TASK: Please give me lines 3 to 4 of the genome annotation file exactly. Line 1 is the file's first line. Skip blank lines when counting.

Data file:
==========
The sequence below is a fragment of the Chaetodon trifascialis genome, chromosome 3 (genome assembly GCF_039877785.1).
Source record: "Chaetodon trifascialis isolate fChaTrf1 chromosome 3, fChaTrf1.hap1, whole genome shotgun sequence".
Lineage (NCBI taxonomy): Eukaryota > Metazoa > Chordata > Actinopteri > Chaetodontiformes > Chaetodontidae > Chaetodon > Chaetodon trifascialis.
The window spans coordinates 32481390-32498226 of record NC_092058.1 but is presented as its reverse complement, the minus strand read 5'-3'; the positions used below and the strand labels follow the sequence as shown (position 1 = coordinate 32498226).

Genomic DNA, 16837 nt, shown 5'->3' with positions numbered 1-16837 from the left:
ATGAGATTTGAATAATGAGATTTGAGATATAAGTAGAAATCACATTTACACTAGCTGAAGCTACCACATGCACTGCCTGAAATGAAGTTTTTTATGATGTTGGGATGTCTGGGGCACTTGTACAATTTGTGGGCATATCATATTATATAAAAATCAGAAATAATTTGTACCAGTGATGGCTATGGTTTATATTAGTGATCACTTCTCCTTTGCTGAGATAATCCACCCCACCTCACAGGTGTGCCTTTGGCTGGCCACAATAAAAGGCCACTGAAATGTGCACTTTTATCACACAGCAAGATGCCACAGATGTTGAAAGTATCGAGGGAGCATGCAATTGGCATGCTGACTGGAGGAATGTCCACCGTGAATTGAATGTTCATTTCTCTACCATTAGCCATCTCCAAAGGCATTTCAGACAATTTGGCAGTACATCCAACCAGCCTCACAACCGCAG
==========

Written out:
Lineage (NCBI taxonomy): Eukaryota > Metazoa > Chordata > Actinopteri > Chaetodontiformes > Chaetodontidae > Chaetodon > Chaetodon trifascialis.
The window spans coordinates 32481390-32498226 of record NC_092058.1 but is presented as its reverse complement, the minus strand read 5'-3'; the positions used below and the strand labels follow the sequence as shown (position 1 = coordinate 32498226).